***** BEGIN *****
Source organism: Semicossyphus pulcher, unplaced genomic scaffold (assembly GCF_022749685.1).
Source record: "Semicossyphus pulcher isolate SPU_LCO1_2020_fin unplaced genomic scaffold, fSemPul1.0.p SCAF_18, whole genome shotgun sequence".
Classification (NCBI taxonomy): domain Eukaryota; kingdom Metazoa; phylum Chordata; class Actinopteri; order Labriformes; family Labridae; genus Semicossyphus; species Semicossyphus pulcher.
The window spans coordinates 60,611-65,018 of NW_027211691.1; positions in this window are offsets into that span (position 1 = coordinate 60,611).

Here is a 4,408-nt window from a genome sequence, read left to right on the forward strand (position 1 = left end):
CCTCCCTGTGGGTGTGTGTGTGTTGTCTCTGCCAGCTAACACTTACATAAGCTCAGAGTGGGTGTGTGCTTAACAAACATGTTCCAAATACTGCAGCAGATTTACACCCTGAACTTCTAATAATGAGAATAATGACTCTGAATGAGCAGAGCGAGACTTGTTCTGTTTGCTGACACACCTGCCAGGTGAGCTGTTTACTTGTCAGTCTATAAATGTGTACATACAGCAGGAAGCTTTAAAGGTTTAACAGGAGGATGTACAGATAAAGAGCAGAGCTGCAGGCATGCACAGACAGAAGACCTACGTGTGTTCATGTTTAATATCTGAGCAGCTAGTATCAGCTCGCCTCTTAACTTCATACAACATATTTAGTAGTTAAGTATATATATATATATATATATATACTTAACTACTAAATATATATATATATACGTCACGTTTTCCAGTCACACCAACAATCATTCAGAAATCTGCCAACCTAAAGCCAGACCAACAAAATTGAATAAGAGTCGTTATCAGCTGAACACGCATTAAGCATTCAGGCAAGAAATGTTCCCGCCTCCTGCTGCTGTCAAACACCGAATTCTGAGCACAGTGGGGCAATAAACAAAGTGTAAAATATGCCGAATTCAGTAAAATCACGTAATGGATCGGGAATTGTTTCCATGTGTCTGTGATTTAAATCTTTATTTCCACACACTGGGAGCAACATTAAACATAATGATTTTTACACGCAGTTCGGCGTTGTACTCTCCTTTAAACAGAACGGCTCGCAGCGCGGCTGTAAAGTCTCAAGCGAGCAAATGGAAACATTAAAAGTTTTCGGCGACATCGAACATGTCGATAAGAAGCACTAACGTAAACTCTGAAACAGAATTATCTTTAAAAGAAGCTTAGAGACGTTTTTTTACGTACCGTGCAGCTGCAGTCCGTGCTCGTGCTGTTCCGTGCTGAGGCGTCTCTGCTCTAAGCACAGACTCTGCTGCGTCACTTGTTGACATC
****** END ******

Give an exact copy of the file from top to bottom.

Source organism: Semicossyphus pulcher, unplaced genomic scaffold (assembly GCF_022749685.1).
Source record: "Semicossyphus pulcher isolate SPU_LCO1_2020_fin unplaced genomic scaffold, fSemPul1.0.p SCAF_18, whole genome shotgun sequence".
Classification (NCBI taxonomy): domain Eukaryota; kingdom Metazoa; phylum Chordata; class Actinopteri; order Labriformes; family Labridae; genus Semicossyphus; species Semicossyphus pulcher.
The window spans coordinates 60,611-65,018 of NW_027211691.1; positions in this window are offsets into that span (position 1 = coordinate 60,611).

Here is a 4,408-nt window from a genome sequence, read left to right on the forward strand (position 1 = left end):
CCTCCCTGTGGGTGTGTGTGTGTTGTCTCTGCCAGCTAACACTTACATAAGCTCAGAGTGGGTGTGTGCTTAACAAACATGTTCCAAATACTGCAGCAGATTTACACCCTGAACTTCTAATAATGAGAATAATGACTCTGAATGAGCAGAGCGAGACTTGTTCTGTTTGCTGACACACCTGCCAGGTGAGCTGTTTACTTGTCAGTCTATAAATGTGTACATACAGCAGGAAGCTTTAAAGGTTTAACAGGAGGATGTACAGATAAAGAGCAGAGCTGCAGGCATGCACAGACAGAAGACCTACGTGTGTTCATGTTTAATATCTGAGCAGCTAGTATCAGCTCGCCTCTTAACTTCATACAACATATTTAGTAGTTAAGTATATATATATATATATATATATACTTAACTACTAAATATATATATATATACGTCACGTTTTCCAGTCACACCAACAATCATTCAGAAATCTGCCAACCTAAAGCCAGACCAACAAAATTGAATAAGAGTCGTTATCAGCTGAACACGCATTAAGCATTCAGGCAAGAAATGTTCCCGCCTCCTGCTGCTGTCAAACACCGAATTCTGAGCACAGTGGGGCAATAAACAAAGTGTAAAATATGCCGAATTCAGTAAAATCACGTAATGGATCGGGAATTGTTTCCATGTGTCTGTGATTTAAATCTTTATTTCCACACACTGGGAGCAACATTAAACATAATGATTTTTACACGCAGTTCGGCGTTGTACTCTCCTTTAAACAGAACGGCTCGCAGCGCGGCTGTAAAGTCTCAAGCGAGCAAATGGAAACATTAAAAGTTTTCGGCGACATCGAACATGTCGATAAGAAGCACTAACGTAAACTCTGAAACAGAATTATCTTTAAAAGAAGCTTAGAGACGTTTTTTTACGTACCGTGCAGCTGCAGTCCGTGCTCGTGCTGTTCCGTGCTGAGGCGTCTCTGCTCTAAGCACAGACTCTGCTGCGTCACTTGTTGACATC